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I would add a comment on the keystrokes for commands comment in the article. There is a plugin from MicroType that includes just about every keystroke to command that can be done in FrameMaker. They are the Unix based keystrokes, are mnemonic, and work very well regardless of whether you work in plain FrameMaker or Structured.
On Sep 24, 2013, at 8:17, Peter Gold <peter -at- knowhowpro -dot- com> wrote:
>> Date: Mon, 23 Sep 2013 08:24:26 -0400
>> From: "Rick Quatro" <rick -at- rickquatro -dot- com>
>> I am new to the list and work with both FrameMaker and InDesign. I am
>> working with a client that is looking at using InDesign for their technical
>> documentation. They want to know if other tech writers are using InDesign,
>> as opposed to FrameMaker or Word, etc. Does anyone know of any data or
>> surveys that might show where InDesign stands in the technical publications
>> world? Thank you very much.
>> Rick Quatro
>> Carmen Publishing Inc.
>> rick -at- frameexpert -dot- com
> Hi, Rick:
> Thanks for asking this question.
> There's synchronicity in the air. A related question recently came up at
> InDesignsecrets.com. A beginning tech writer asked for information that
> could help him understand and decide between using FrameMaker and InDesign
> for technical writing.
> In my reply there, I posted a link to techwr-l.com, noting that this is
> where the most-experienced technical writers hang out.
> Here's the link to the original article:
> Date: Mon, 23 Sep 2013 08:31:02 -0500
>> From: Paul Hanson <twer_lists_all -at- hotmail -dot- com>
>> You can contact me off-list if you want
>> more specifics about my experience with ID. I prefer not to rant about the
>> time in my life when I used it publicly.
> âThanks, Paul. I'll get in touch. I'm interested in your experiences.
> From: Chris Morton <salt -dot- morton -at- gmail -dot- com>
>> To: techwr-l -at- lists -dot- techwr-l -dot- com
> I've been using ID exclusively for the past six years, for several reasons.
>> Note that I have not (yet) had a need to create web-based deliverables, so
>> everything I've been doing is paper-based (with generated PDFs available,
>> of course).
> Chris: if you think your reasons for choosing to use InDesign would be
> useful to others, consider posting them here.
>> As for FM, I've only had a brief, nine-month acquaintance with it, but
>> quickly discovered that Adobe has done *nothing* to retool its UI in
>> relation to current GUI specs?Mac or PC. Granted, I think I was forced to
>> use the now-antiquated FM 7 and haven't looked at it since (thank God).
>> Yes, I can clearly see where it is perhaps the tool of choice for larger
>> projects, with different deliverables.
> âFrameMaker 11 âis the current release. Like most software products with
> long histories, it's evolved with each new release. If you can "perhaps"
> see FrameMaker 7's value for large technical writing projects, you'll
> certainly see significant increases in its value in FM 11.
> Date: Mon, 23 Sep 2013 13:03:11 -0400
>> From: "Margaret Cekis" <Margaret -dot- Cekis -at- comcast -dot- net>
>> Joe Welinske [joewe -at- writersua -dot- com] does an annual tools survey (
>> http://welinske.com/tools-survey/ ) that produces statistics to answer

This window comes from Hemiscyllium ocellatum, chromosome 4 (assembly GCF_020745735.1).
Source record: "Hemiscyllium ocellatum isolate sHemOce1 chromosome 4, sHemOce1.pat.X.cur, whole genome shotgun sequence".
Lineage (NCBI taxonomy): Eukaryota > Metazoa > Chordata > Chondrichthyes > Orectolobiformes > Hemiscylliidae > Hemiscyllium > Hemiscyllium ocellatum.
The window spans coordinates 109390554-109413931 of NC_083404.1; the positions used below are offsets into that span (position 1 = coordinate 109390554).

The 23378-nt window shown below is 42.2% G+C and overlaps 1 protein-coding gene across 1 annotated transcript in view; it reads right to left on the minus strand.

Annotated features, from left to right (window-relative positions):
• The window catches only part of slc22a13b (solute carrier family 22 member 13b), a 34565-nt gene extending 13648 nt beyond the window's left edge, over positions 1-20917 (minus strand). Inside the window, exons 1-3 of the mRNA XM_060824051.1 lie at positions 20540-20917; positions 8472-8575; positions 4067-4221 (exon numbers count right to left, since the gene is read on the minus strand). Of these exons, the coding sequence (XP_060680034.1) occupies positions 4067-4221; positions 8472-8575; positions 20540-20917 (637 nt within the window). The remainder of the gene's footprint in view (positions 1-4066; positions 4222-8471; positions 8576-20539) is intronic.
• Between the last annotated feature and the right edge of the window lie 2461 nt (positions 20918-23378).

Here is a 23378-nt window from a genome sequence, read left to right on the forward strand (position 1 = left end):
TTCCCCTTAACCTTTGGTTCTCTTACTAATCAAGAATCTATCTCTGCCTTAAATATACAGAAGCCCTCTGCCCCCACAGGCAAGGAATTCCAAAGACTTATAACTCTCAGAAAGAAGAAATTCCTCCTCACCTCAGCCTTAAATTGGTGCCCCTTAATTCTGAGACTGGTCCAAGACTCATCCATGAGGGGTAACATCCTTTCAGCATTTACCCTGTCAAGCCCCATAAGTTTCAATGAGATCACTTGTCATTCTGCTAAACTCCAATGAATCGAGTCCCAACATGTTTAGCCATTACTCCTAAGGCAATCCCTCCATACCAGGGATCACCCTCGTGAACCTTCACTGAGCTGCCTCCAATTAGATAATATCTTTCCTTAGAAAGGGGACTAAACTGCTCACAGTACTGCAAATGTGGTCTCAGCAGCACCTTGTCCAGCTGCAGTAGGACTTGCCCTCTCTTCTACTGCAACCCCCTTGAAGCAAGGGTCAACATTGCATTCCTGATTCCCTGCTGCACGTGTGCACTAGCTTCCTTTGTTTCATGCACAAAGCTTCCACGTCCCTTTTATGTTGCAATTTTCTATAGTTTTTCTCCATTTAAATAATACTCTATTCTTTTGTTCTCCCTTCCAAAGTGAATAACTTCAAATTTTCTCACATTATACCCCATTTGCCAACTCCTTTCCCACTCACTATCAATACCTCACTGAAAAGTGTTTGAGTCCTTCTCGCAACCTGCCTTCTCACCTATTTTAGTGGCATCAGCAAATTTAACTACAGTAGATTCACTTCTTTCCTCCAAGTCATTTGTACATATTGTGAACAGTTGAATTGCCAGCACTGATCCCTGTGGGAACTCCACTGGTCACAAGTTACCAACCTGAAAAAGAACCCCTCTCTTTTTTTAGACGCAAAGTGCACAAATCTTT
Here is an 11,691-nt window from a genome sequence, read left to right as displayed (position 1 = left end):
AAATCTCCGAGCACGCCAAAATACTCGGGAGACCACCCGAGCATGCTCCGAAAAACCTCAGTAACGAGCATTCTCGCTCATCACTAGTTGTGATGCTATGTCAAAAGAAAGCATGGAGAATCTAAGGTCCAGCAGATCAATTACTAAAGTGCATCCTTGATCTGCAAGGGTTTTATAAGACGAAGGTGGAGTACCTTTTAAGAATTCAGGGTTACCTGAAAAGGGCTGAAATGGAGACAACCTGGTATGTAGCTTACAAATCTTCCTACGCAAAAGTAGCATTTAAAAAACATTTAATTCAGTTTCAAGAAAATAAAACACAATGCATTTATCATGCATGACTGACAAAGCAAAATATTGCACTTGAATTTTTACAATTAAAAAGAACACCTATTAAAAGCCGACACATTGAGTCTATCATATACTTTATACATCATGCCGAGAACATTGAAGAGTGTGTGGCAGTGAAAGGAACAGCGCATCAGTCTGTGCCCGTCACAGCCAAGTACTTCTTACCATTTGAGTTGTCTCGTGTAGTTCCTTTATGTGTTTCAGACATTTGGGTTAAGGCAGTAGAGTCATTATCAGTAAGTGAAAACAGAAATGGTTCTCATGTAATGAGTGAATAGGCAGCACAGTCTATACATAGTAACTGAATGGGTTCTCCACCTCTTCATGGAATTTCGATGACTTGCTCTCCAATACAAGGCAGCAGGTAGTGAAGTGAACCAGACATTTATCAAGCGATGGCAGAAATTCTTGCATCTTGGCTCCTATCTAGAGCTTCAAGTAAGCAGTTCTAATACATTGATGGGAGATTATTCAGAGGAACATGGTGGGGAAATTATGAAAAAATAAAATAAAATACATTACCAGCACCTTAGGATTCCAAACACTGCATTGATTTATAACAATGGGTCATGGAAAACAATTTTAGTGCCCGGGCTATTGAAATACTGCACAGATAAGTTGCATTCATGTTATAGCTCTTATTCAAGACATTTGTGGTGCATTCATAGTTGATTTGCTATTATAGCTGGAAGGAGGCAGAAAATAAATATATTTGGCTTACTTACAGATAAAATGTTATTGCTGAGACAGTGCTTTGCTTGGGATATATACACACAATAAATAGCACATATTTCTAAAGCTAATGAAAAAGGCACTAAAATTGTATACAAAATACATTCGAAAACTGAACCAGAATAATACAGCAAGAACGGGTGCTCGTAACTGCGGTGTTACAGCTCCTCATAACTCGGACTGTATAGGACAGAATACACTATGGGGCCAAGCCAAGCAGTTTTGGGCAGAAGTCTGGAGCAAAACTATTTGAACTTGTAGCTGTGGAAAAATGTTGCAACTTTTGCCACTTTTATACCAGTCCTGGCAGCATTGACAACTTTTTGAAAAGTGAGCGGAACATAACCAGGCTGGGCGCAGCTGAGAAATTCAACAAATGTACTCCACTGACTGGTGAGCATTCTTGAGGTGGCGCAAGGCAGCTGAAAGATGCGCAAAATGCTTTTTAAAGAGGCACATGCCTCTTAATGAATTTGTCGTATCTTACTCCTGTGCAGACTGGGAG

>> kind of question. To his website and look for the latest results. (I don't
>> know whether this year's survey has been completed and the results compiled
> Thanks for this link, Margaret.
>> My personal opinion is that Mac shops tend to use ID for documentation, but
>> PC organizations use MS Word, FM, or Madcap's Flare. ID requires 3rd-party
>> plug-ins to do common large doc things like TOCs, auto numbering of
>> and figures, and Indexes, but some folks are using it. One of the LinkedIn
>> tech writing groups I belong to recently had a long discussion about ID
>> versus other tools, but I couldn't find it to cite it for you.
> âJust to clarify: In earlier releases, ID lacked useful long-document
> tools, and in those days, 3rd-party plug-ins were necessary to provide
> While technically speaking, InDesign still requires plug-ins to perform
> common large-document tasks, the current reality is that they have all been
> delivered within InDesign âsince ID CS 5, because everything that InDesign
> does is performed by a plug-in. ID consists of a core engine with hundreds
> of individual Adobe plug-ins.
> Date: Mon, 23 Sep 2013 10:45:50 -0700
>> From: Robert Lauriston <robert -at- lauriston -dot- com>
>> I've never seen InDesign in a tech docs department or mentioned in a
>> help-wanted ad for a tech writer. I've seen posts here and on other
>> forums by a handful of tech writers
>> who use it but it's not an appropriate tool if you need to
>> single-source to online help.
> For those technical authors who need to create help systems, round-trip
> XML, work with DITA, or create SCORM-compliant output, InDesign's inability
> to do these makes FrameMaker the logical choice.
>> I haven't seen a market-share survey of authoring tools in years. I
>> don't think anyone has such information except maybe the tools
>> vendors, who don't share it except insofar as it serves their
>> promotional purposes.
> If anyone's got reliable comparisons between the number of FrameMaker and
> InDesign in tech-writing departments, it would be great if they'd post that
> information here.
> I've been collecting information on the experiences of FrameMaker technical
> authors who make the transition to InDesign. If anyone wants to share,
> please contact me at: fmtwr2id at knowhowpro dot com. Thanks.
> Peter Gold
> KnowHow ProServices
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